How To Be Financially Secure as a College Student

Becoming a full-time student navigating your college career can be difficult enough. However, the transition from high school to university comes with another issue: having enough money. Whether you need money for books, food, or even an apartment, being financially stable is critical in college and beyond. If you’re looking for tips on how to develop this stability before you enter college, here are a few tips on how to be financially secure as a college student.

Create a financial plan of action now before you begin your freshman year.

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High school students don’t have to be at a loss when it comes to financial planning. It all begins with taking time before the school year to find scholarships that will help you pay for tuition, figuring out how much financial aid (student loans) you will need, and looking for any grants that will offer you free money you don’t have to worry about paying back. Once you have all this in place, you can create a budget to determine how much money will immediately be going toward college and how much you can spread across the year for other needs.

Another item to tackle right now is to make sure you have all the financial resources you need. For some, this may look like opening your first bank account and debit card. For others with a checking account, you may want to open your first credit card to begin working on your credit score. The best student credit card will offer low interest rates, cashback rewards to help you earn money on your purchases, and a low or no annual fee. After all, credit will play an important role in getting your first car and your first apartment with your dormmates. Just make sure you have carefully researched your credit card, don’t exceed your credit limit so your credit remains in good standing, and only pay back what you can afford.

Look for opportunities to make money or boost your experience.

As a college student, you needed money yesterday. Developing financial security begins with having a reliable income. If you live in a college town or if there’s a college town nearby, chances are that there are employers who will create schedules based on your needs. If you have some skills under your belt, you could also look for ways to make money outside of the traditional 9-to-5. There’s plenty of excellent side hustle ideas out there that will give you greater freedom and help you earn some income along the way.

Freshman year is also a time to focus heavily on padding your resume. If you can, consider joining an organization like the National Society of High School Scholars (NSHSS). Different from the National Honor Society or NHS, this nationwide organization consists of outstanding high school students and student leaders looking to boost their accomplishments, work toward a brighter academic future, and access resources they will need during their senior year and beyond. As long as you have a 3.5 cumulative GPA, are a student of good character that meets the high standards of honesty and reliability, and want to improve your academic journey, induction is possible. NHS students, on the other hand, have different membership requirements. Each NHS chapter can set different GPA requirements, NHS members have to have volunteer hours alongside good grades on their transcripts, and they need a clean disciplinary record, just to name a few of the requirements for the school community the NHS serves.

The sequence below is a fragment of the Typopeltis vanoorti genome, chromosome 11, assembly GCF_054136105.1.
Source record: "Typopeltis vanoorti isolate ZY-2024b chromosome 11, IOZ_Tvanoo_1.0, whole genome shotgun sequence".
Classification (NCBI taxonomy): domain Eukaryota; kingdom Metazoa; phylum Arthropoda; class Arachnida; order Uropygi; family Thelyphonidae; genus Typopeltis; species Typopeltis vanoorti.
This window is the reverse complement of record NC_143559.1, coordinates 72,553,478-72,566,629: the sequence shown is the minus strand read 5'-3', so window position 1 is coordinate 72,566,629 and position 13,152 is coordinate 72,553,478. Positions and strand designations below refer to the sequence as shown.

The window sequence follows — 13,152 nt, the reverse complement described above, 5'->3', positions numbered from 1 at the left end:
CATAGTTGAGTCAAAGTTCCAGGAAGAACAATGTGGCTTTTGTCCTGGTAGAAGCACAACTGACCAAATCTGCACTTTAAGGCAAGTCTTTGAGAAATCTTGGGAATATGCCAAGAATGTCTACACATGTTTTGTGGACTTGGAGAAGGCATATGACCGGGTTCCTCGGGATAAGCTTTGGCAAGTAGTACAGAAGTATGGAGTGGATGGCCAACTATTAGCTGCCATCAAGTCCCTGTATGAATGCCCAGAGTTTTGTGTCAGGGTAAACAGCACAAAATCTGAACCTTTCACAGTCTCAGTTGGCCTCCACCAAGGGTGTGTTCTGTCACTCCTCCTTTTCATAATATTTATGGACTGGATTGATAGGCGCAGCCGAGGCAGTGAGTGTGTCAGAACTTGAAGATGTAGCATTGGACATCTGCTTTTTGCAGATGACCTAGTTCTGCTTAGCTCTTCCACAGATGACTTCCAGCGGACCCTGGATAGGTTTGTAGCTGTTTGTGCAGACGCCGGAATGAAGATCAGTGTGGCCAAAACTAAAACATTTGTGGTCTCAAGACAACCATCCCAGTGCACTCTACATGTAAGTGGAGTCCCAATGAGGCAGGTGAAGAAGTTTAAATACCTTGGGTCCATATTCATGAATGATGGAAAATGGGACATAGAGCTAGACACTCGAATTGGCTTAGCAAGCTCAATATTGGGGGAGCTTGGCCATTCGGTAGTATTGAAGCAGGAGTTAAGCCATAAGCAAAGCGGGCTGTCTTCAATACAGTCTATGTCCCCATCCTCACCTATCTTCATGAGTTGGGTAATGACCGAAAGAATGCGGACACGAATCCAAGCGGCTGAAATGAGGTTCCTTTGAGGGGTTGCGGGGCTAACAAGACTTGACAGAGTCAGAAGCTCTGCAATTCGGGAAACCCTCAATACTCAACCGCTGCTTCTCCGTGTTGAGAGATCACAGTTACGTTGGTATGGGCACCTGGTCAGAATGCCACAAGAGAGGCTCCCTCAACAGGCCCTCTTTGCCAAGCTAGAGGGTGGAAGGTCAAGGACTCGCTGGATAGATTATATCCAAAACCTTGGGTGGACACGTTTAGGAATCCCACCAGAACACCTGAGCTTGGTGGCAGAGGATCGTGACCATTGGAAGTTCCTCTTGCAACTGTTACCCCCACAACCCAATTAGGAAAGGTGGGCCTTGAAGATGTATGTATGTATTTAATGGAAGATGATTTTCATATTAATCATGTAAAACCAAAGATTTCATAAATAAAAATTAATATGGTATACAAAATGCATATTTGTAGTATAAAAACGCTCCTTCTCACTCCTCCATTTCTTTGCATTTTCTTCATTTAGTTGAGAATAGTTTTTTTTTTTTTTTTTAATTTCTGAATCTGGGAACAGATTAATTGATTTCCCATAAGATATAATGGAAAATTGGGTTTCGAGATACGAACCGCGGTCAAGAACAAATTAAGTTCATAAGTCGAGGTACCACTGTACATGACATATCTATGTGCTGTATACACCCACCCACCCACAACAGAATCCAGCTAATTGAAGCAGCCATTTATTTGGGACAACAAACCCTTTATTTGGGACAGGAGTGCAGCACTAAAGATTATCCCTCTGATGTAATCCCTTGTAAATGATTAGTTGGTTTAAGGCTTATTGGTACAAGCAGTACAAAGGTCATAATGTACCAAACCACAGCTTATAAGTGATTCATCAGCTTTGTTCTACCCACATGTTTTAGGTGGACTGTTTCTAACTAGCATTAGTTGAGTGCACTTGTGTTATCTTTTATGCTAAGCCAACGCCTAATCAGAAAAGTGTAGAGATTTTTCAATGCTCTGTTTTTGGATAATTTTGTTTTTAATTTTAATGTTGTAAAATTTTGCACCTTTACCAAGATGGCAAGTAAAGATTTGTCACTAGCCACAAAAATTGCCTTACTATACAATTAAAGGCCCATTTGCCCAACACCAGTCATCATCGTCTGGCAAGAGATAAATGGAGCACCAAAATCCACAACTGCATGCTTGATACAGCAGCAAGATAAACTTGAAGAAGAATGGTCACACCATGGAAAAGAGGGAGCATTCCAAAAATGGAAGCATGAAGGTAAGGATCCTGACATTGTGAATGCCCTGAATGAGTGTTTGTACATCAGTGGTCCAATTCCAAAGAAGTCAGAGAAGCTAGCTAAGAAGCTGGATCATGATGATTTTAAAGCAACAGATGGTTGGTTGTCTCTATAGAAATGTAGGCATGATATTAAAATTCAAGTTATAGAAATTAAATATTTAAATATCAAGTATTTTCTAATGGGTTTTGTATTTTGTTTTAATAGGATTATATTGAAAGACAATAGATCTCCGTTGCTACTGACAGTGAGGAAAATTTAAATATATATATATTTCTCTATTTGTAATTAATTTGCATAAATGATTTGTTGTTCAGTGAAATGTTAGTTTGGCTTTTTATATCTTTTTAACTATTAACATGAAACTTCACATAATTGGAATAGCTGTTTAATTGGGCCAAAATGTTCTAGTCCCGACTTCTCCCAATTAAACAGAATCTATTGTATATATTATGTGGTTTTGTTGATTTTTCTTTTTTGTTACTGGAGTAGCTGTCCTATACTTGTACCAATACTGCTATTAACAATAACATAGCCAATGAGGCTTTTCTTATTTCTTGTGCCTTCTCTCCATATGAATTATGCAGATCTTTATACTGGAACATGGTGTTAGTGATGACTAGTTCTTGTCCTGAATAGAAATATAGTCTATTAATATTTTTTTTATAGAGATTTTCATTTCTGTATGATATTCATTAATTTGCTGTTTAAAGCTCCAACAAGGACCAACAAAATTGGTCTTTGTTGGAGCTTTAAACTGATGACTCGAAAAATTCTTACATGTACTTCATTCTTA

Whether you’re looking to gain leadership experience, find voluntary contributions that you could make, or even access internships, students of good character will enjoy becoming members. All you have to do is make a quick Google search for “National Honors Society High School” to get started.

Pursue your financial education and literacy now.

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Seniors who have just completed the college admission process may want to relax for the summer. However, college applicants should take this unique opportunity to brush up on all the skills they will need for adulthood. Now is the time to research how to avoid making frivolous purchases, how to save money on essentials (gas at the gas station, groceries at grocery stores, etc.), and how to successfully save your money for a rainy day. The more you know, the more financially secure you will become.

College can be a challenge, but you can prepare for the future ahead. Good problem solvers know that financial security comes with ample study and proper application. Whether you’re on the honor roll and want to access exclusive resources with your academic achievement, are looking for scholarship opportunities and accompanying scholarship requirement guidelines throughout the United States, or are looking for leadership opportunities and community activities to lay the groundwork for a stronger resume, your financial future begins now!

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